“what is the point of being almost human?” (Wright ‘Bears 2’ 27)
The poems of Ed Wright’s third poetry collection, Gas Deities, are as vivid as Howard Arkley’s well-known paintings of mid-century Australian houses, and like Arkley’s paintings, they take as their subject a distinctly Australian suburbia. The poems, which are rich in character and narrative, depict a familiar milieu of Colorbond fences, activewear, Netflix, TikTok, ALDI, and Miele appliances. It’s a setting that Wright deftly evokes with all its complexity of motive and relation. The narrator of one poem confesses: ‘Mostly I’m a copywriter selling the Great Australian Dream’ (‘Baked Gods 3: Legless’ 36), and there’s a prevailing sense that, for Wright and for some of the characters inhabiting his poems, it’s a dream they aren’t quite convinced of, even if they work assiduously to keep it alive. Wright’s suburbia of aspiration, half-cooked dreams, strained mythologies, and compromises is, as he puns in one poem, ‘a surface paradise’ (‘Surface Paradise – The Conference Version’ 31). The poems are colourful, playfully vernacular, at times poignant and ironic, and always smart.
Wright favours the use of a long first or third person narrative form, which is well-adapted to the evocation of character. Though there’s much that’s tawdry about the lives presented through Wright’s poems, they’re not without pathos, and they’re artfully drawn. Take, for example, the poem ‘Baked Gods 2: Absence’ in which the poem’s narrator grieves the absence of a stillborn son from the home he would’ve been born into:
I didn’t want to stay in that death house
any longer than I had to, didn’t want
to lie on the nursery floor replaying the unknown,
seeking the moment his little heart stopped,
between the glass of champers at Josie’s wedding
and the ultrasound three days later.
And this loss is also a loss of aspiration, or purpose: ‘As soon as his little heart stopped beating, / my dream went wandering, / life was somewhere else’ (21). While the poems’ protagonists are sharply drawn, they often experience the people they encounter as one-dimensional: ‘Odd, which strangers we need to impress. / Some are just cardboard cut-outs in our path, / or faces forgotten by the end of the transaction’ (‘Baked Gods 2: Absence’, 23). Similarly in the collection’s title poem, in which the narrator is loomed over by a larger-than-life dentist:
[...] the man was all enamel,
an anger coated in achievement, my mouth
was his McMansion, his shirt an admission
of life being elsewhere. Probably Hawaii.’
(‘Gas Deity’ 29)
There’s a casual interconnectedness between several of the poems, in the way that suburban lives are often casually interconnected. Evan, the real estate wunderkind of the book’s first poem, has an encounter with the mother of the stillborn son in the poem, ‘Baked Gods 2: Absence’. And a few pages later, we find the mother’s grief vignetted as a fragment of real estate copy in the poem, ‘Baked Gods 3: Legless’: ‘Owners keen to move on. Can’t stand the place / since they lost their baby son.’ (37). If the suburban malaise can be transcended, it is not through poetry either, as we learn from the narrator of the poem, ‘Baked Gods 3: Legless’: instead, poetry is a ‘hard-won’ obscurity (41), and an unproductive folly that ‘doesn’t pay for the air-con’ (39).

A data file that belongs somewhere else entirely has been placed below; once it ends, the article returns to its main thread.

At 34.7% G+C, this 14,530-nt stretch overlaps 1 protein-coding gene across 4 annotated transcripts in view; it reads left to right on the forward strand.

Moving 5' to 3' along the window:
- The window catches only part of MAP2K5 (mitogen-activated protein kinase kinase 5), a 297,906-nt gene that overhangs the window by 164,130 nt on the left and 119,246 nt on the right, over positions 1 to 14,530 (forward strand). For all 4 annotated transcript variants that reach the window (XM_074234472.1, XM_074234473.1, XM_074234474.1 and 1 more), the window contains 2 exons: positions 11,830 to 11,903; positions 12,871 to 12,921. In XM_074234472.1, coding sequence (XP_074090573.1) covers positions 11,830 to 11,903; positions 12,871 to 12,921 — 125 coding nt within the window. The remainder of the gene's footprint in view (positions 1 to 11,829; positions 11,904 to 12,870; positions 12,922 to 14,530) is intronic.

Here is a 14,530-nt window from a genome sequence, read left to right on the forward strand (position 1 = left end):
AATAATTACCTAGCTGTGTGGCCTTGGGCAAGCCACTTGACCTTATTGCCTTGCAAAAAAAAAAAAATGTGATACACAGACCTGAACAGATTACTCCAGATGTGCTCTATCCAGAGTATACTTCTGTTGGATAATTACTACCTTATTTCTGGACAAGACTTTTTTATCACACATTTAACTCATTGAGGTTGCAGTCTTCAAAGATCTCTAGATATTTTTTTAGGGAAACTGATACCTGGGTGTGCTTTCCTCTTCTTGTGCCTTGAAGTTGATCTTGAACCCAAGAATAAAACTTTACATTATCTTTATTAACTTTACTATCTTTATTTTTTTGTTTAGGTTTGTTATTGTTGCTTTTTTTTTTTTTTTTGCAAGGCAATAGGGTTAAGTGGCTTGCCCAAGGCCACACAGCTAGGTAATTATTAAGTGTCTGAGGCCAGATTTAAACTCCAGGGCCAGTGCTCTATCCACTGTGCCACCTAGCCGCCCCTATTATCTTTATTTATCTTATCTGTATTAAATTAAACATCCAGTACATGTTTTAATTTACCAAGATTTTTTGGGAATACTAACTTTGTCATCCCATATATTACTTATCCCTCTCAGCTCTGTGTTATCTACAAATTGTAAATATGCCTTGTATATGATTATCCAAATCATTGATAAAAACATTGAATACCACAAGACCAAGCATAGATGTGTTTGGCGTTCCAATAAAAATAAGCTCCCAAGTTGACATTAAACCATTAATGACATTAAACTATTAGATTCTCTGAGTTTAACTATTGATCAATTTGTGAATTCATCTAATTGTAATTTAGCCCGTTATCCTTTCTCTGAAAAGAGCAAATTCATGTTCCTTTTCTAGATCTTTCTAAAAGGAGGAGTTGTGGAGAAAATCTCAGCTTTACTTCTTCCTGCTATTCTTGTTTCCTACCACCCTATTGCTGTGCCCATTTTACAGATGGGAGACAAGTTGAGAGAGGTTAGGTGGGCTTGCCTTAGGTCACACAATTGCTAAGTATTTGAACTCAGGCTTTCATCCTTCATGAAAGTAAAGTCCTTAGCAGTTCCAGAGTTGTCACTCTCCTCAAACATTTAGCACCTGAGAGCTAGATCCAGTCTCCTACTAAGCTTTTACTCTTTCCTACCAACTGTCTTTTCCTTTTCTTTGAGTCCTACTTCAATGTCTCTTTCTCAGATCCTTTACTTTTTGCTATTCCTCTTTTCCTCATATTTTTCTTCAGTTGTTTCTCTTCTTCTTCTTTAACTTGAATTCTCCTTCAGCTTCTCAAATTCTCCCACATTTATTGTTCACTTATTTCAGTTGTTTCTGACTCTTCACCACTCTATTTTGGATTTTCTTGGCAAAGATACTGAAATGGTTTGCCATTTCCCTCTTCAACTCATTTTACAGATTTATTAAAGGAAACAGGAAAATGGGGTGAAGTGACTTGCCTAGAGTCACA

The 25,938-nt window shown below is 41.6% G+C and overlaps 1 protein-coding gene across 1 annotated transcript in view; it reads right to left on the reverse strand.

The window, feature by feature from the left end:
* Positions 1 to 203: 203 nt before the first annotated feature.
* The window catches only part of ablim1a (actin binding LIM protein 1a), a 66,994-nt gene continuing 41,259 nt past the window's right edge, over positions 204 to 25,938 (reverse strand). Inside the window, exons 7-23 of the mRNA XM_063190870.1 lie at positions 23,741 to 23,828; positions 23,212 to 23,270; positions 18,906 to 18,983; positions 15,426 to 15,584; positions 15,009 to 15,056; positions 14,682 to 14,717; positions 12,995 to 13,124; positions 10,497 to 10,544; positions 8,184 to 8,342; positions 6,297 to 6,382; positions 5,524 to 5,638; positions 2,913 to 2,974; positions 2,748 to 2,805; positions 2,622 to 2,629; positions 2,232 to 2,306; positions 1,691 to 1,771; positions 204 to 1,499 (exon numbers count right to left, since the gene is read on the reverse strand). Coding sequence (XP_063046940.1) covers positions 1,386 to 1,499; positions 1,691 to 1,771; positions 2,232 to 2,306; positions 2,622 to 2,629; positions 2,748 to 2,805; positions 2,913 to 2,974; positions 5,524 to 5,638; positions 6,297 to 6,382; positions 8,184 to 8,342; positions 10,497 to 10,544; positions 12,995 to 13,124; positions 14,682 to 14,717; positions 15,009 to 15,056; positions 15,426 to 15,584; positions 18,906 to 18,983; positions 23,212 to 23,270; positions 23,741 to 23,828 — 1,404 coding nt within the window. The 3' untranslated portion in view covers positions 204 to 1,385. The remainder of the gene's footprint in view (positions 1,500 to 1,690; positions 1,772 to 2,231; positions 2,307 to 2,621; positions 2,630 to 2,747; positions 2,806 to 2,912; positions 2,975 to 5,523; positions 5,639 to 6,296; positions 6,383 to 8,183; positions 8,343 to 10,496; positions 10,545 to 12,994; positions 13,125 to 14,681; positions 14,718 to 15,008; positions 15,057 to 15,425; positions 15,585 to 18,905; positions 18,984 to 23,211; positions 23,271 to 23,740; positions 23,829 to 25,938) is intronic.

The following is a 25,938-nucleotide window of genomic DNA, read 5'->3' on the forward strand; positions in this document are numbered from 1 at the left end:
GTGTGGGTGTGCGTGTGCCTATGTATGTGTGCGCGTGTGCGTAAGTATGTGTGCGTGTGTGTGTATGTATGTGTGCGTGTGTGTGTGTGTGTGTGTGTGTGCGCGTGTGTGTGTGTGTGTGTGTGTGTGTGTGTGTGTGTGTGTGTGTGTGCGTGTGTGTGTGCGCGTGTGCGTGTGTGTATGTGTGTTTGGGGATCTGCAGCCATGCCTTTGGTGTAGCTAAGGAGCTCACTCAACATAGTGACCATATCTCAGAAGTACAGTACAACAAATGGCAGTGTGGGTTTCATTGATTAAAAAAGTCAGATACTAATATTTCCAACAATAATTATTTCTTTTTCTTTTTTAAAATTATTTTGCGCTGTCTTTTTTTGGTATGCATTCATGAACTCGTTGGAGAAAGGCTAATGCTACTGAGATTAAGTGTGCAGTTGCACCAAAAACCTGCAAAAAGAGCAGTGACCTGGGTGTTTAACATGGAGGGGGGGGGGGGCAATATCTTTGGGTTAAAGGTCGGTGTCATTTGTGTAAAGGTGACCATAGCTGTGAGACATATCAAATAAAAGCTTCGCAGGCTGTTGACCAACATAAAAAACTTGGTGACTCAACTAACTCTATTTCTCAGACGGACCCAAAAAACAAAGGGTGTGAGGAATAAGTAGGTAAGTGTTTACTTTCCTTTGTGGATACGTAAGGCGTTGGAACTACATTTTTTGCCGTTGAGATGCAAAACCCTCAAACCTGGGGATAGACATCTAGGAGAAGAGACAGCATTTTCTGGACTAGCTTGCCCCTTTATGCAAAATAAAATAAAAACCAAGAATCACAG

But the primary themes of Gas Deities are universal, not just suburban: ‘Billions have gone before us, / billions more will follow – / wonder and meaninglessness – / what to do when our gods have gone / to the long view’s hungry sun?’ (‘Hungry Suns’ 45). And so, we find, in another poem, that the children playing cricket in an Indian slum also grapple with elusive aspirations—whether they dream of Bollywood stardom, sport sponsorships, or requited affections. It is late in the day (‘Still, the game is close as stumps draw near’), and whatever is dreamed of is tantalising, but beyond their reach: ‘As the tennis ball flies / along the arc of a lofted drive, / they dream brief rainbows, crying / ‘Catch it! Catch it! Catch it!’ (‘Borella League’ 63).
While the collection’s first half is decidedly suburban in its setting and preoccupations, the later poems—such as ‘Baked Gods 4: High and Lonely’ and ‘Baked Gods 5: The Last Professor’—are predominantly reflective, searching inner monologues. Yet they too are concerned with closed dreams, interrupted stories, lost mythologies, and scepticism. The final poem, ‘Baked Gods 5: The Last Professor’, suggests, at least, that some sense of peace or rapprochement is possible. It is the collection’s most reflective poem and finds the narrator looking back on her life: ‘all my rain has fallen’ (64). The narrator has found some sense of peace with the unrequited, and life’s ‘abandoned options’ (67), and surmises: ‘The memory was never as good / as the anticipation, which was mostly / better than the thing itself’ (64):
I realised that I had not fallen,
rather the psychosis of eternity had cleared.
The moment was the moment,
I was not distracted by other times and places,
It would not last forever. I thought of you
in your suburban idyll, staring out the window
through your scruffy trees...
The poem’s final phrase—‘and that was fine’ (70)—is a fitting resolution for a collection of poems so preoccupied with the burden of dreams and aspirations, and the breakdown or destruction of the structures of meaning in which these dreams attempt to play out. Gas Deities is a deeply satisfying collection, not only for its vivid and memorable poems, but for the facetted ways in which the poems return to the book’s central themes, with an incisive and ironic eye, but also at times with poignancy.